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Is it Flu or Cold or Covid?

Flu season is in beginning, and preparation is your key to staying healthy. Unfortunately, despite your best efforts, the flu can still strike. If it does, early detection and appropriate responses are essential to treating this draining bug. There’s just one problem: How do you know if you actually have the flu?

The only way to know for certain if your sickness is indeed the flu is with a flu test. But then there are also some identifiable signs that could mean you need to see a doctor, and other signs that you likely don’t have the flu.

Influenza (flu) and the common cold are both contagious respiratory illnesses, but they are caused by different viruses. Flu is caused by influenza viruses only, whereas the common cold can be caused by a number of different viruses, including rhinoviruses, parainfluenza, and seasonal coronaviruses.

Why should we take this seriously?

https://i0.wp.com/en-volve.com/wp-content/uploads/2020/11/covid-vs-flu-deaths.jpg?w=611&ssl=1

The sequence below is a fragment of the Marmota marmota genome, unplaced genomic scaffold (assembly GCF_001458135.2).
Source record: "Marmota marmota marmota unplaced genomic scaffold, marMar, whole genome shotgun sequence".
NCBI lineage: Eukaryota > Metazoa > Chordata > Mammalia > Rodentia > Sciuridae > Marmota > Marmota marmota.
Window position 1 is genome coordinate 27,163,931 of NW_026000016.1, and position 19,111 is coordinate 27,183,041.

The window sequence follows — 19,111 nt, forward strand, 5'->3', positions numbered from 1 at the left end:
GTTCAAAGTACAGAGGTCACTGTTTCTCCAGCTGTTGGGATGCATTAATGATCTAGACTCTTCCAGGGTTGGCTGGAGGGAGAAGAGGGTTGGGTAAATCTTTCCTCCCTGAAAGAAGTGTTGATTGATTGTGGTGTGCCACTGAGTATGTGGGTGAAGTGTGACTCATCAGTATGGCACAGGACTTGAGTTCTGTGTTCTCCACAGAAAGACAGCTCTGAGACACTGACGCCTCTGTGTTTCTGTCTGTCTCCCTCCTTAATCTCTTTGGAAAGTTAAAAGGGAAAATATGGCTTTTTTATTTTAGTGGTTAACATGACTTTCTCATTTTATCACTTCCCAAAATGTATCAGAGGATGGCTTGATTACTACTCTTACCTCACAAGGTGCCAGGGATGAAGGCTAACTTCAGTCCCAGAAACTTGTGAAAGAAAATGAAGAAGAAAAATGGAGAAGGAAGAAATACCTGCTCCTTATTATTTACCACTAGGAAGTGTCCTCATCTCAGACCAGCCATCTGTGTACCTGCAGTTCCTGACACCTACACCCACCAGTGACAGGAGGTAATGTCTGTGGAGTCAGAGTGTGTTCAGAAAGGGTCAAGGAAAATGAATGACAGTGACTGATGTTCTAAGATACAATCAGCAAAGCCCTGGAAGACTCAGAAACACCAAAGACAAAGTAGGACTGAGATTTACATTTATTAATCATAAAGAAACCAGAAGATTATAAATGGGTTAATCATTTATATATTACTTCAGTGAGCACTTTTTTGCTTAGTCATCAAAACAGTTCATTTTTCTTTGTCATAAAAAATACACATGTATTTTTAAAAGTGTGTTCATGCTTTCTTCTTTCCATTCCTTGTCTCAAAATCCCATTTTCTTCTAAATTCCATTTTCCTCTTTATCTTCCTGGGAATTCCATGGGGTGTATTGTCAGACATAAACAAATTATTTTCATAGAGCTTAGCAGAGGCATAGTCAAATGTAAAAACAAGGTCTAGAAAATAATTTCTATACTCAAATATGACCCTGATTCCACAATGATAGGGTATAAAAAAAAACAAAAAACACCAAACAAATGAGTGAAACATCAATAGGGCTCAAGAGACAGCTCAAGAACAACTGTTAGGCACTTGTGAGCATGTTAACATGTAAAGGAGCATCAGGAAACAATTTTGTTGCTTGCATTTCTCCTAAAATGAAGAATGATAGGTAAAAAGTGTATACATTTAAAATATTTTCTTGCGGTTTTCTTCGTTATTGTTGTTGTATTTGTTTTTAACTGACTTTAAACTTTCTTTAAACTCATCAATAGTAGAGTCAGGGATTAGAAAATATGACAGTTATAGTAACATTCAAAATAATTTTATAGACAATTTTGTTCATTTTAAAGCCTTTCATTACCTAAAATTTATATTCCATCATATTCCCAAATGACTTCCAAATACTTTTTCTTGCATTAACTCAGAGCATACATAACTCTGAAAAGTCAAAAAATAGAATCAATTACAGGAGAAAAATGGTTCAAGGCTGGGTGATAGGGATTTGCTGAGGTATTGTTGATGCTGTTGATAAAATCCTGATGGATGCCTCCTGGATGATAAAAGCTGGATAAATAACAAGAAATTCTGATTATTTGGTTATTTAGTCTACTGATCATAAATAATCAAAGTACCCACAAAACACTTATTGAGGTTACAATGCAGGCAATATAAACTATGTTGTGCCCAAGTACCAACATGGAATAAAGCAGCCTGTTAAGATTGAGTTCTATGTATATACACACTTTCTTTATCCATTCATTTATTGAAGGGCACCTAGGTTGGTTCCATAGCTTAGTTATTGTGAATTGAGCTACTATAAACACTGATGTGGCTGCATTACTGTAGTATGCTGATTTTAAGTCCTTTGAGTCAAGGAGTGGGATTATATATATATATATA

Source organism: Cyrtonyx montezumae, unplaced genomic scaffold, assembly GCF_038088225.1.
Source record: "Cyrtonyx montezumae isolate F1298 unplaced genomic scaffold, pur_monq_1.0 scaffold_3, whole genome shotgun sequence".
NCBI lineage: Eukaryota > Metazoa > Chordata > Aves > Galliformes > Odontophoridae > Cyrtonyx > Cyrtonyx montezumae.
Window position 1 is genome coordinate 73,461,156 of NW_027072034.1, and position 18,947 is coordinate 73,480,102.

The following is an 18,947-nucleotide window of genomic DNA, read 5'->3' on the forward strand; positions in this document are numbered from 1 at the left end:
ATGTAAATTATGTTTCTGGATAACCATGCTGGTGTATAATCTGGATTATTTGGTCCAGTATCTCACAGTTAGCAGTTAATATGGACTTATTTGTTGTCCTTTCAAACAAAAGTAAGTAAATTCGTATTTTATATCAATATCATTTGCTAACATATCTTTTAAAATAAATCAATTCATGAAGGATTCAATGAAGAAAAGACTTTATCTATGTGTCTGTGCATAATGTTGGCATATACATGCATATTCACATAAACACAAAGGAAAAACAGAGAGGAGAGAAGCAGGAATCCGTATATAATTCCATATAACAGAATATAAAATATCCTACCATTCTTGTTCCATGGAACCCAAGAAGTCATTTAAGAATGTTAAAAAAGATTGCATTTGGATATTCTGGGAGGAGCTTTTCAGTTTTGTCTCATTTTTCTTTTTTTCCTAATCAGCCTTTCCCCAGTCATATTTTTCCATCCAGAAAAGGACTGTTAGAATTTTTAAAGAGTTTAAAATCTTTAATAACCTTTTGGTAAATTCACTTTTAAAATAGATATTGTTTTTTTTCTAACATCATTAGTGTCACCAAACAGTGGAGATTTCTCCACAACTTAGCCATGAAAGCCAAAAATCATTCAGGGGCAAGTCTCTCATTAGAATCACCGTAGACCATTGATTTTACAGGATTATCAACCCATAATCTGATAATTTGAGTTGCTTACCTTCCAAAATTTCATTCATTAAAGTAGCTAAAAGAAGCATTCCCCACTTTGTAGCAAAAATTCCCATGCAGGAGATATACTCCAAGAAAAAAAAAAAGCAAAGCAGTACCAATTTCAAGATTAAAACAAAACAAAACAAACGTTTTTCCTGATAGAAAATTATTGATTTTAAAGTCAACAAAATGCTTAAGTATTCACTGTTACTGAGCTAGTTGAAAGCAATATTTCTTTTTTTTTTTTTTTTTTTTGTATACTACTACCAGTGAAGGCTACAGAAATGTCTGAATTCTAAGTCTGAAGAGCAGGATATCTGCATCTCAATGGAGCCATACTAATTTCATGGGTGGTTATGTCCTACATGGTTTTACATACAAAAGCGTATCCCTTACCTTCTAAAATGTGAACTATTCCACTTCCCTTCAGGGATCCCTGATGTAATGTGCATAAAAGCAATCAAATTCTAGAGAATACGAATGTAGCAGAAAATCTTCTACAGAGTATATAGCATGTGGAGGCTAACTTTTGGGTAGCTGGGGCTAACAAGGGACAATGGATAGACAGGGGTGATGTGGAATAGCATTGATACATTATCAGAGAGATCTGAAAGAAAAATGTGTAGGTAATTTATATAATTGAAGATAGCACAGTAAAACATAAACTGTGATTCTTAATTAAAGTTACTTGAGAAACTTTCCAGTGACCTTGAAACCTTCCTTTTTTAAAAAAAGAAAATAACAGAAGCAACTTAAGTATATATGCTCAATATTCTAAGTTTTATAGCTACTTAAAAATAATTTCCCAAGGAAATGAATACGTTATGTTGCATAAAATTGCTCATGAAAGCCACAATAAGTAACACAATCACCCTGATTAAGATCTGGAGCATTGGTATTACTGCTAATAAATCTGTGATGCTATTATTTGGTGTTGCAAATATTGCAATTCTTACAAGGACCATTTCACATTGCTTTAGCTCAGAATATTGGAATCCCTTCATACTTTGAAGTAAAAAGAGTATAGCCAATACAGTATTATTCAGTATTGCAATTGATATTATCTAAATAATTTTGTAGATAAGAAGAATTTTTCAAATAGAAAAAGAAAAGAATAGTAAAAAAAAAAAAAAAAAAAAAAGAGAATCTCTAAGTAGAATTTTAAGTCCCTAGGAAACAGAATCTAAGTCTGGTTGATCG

Source: FREOPP

Flu or Cold?

Cold or Flu?
Source: CDC
The Coronavirus conundrum: flu, common cold, seasonal ...
Comparing Flu, cold, allergy and covid

Similarities between Flu and Covid:

Both COVID-19 and flu can have varying degrees of signs and symptoms, ranging from no symptoms (asymptomatic) to severe symptoms. Common symptoms that COVID-19 and flu share include:

  • Fever or feeling feverish/having chills
  • Cough
  • Shortness of breath or difficulty breathing
  • Fatigue (tiredness)
  • Sore throat
  • Runny or stuffy nose
  • Muscle pain or body aches
  • Headache
  • Vomiting and diarrhea
  • Change in or loss of taste or smell, although this is more frequent with COVID-19.

Differences of Covid:

  • If a person has COVID-19, it could take them longer to experience symptoms than if they had flu.
  • Typically, a person experiences symptoms about 5 days after being infected, but symptoms can appear 2 to 14 days after infection.
  • It’s possible for people to spread the virus for about 2 days before experiencing signs or symptoms (or possibly earlier) and remain contagious for at least 10 days after signs or symptoms first appeared. If someone is asymptomatic or their symptoms go away, it’s possible to remain contagious for at least 10 days after testing positive for COVID-19. People who are hospitalized with severe disease and people with weakened immune systems can be contagious for 20 days or longer.